365 Film Challenge Part 8: Jay and Silent Bob Special

I’ve been a Kevin Smith fan for quite a few years now, and have genuine affection for his two most famous creations, Jay and Silent Bob, the drug dealing duo played respectively by Jason Mewes and Smith himself. Having seen their early exploits in the View Askweniverse films (Clerks, Mallrats, Chasing Amy, Dogma, Jay and Silent Bob Strike Back, Clerks 2) I was interested to check out their other cinematic outings.

Film #29: Jay and Silent Bob Reboot

Jay and Silent Bob Strike Back was a fun movie that mixed slapstick and lowbrow humour with meta, fourth wall breaking gags and satire of the film business. The sequel has a similar approach and deals with “reboot” culture as the hetero life-mates discover that Bluntman and Chronic is to be rebooted. Having been based off them, they tried to stop the initial movie but having been duped out of signing away their names, they now race to reclaim their identities.


What follows is a tongue in cheek retread of various plot points, gags about fan culture, superhero movies and the usual dick and fart jokes. Along the way they also reunite with Shannon Elizabeth’s Justice, Jay’s former love and learn that he has a daughter, Milly, who is played by Smith’s real life daughter Harley Quinn Smith. Milly and her friends hitch a ride across country to Chronic-Con where they want to stop Kevin Smith from making the movie.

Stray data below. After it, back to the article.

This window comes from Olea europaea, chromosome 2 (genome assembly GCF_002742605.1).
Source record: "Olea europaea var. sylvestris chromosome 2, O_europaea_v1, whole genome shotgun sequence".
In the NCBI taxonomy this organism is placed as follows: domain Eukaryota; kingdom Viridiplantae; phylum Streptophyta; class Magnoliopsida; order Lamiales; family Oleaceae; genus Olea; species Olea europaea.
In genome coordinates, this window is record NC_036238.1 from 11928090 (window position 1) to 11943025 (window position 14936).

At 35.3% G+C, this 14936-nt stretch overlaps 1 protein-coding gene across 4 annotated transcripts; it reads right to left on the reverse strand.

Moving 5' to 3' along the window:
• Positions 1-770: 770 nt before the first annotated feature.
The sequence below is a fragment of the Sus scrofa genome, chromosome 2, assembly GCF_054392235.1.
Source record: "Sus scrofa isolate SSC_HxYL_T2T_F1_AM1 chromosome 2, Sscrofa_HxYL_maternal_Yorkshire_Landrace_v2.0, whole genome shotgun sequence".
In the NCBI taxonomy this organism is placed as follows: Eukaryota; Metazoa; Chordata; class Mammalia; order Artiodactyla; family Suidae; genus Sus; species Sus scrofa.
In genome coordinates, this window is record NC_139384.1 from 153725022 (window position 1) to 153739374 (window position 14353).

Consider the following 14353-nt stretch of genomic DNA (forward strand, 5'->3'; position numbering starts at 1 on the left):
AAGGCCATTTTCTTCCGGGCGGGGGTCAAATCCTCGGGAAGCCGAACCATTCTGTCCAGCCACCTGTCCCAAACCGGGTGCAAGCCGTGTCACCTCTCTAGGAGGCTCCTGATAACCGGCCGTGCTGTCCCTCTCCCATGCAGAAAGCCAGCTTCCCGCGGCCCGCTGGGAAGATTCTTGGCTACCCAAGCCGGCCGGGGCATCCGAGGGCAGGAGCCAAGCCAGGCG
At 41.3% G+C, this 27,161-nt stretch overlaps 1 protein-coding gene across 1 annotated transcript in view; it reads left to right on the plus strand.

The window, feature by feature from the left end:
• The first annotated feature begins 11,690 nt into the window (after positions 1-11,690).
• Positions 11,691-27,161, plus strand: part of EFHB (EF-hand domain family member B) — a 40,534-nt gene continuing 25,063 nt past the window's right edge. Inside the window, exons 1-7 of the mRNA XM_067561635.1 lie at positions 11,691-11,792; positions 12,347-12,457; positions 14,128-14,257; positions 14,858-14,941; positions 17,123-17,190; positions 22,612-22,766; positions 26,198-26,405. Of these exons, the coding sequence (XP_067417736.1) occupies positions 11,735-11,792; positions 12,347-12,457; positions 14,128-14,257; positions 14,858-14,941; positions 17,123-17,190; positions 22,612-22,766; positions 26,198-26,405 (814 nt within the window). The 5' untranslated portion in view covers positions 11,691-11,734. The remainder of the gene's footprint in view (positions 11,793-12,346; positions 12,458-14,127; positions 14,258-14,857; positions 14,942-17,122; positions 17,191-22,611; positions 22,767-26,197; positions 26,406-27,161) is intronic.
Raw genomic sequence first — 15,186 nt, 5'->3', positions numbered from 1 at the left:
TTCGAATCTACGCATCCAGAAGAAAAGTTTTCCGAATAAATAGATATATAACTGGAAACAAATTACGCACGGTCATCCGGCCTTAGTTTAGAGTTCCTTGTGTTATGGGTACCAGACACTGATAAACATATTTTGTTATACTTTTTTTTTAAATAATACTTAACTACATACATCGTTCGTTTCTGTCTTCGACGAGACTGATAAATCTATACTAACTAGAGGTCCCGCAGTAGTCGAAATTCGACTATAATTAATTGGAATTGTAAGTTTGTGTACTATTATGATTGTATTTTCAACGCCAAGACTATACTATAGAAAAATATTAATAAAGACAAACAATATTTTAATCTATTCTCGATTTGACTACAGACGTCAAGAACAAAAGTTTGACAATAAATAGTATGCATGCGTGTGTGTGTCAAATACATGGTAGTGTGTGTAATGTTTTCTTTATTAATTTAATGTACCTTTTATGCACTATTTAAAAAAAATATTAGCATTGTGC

There’s a lot of familiar ground here, and repeated gags, but in a way that’s kinda the point. Smith manages the neat trick of making fun of nostalgia and pop culture’s repetitive nature while also satisfying his own fans’ walk down memory lane. There are appearances from familiar faces throughout, with Matt Damon, Ben Affleck and Jason Lee all reprising earlier roles from the movies.

It’s engagingly daft, and there are enough laughs to keep it going. For non-Smith fans it probably doesn’t work but I dug it. There’s also just enough heart in the plot, with Jay having to deal with fatherhood and the continuing friendship of our two heroes being oddly sweet and charming. It also shows Smith’s continued ability to laugh at himself and his career. 7/10.

Film #32: Jay and Silent Bob’s Super Groovy Cartoon Movie

This movie totally passed me by back in 2013, probably because it didn’t have a huge release and I was at uni, but I found it on Prime so figured I’d check it out.


Unfortunately it was a huge disappointment, the story about Jay and Silent Bob winning the lottery and becoming the superheroes Bluntman and Chronic could be fun, but the character of Jay suffers without Mewes’ likeable charm and onscreen presence, and some of the gags feel mean spirited and lazy. It’s laboured and too much of it felt a needlessly stupid.

There are some nice comic book riffs, and Kevin Smith’s cameos where he offers a quick commentary are fun but could have worked better. It just feels like this is a movie where Smith’s script goes down a notch, and becomes more like the crude brainless stuff it’s often dismissed as, lacking the usual intelligence and secondary level his work usually has. It also doesn’t help that for me the animation felt rushed and cheap. Disappointing. 3/10.

Any thoughts? You know what to do. BETEO.

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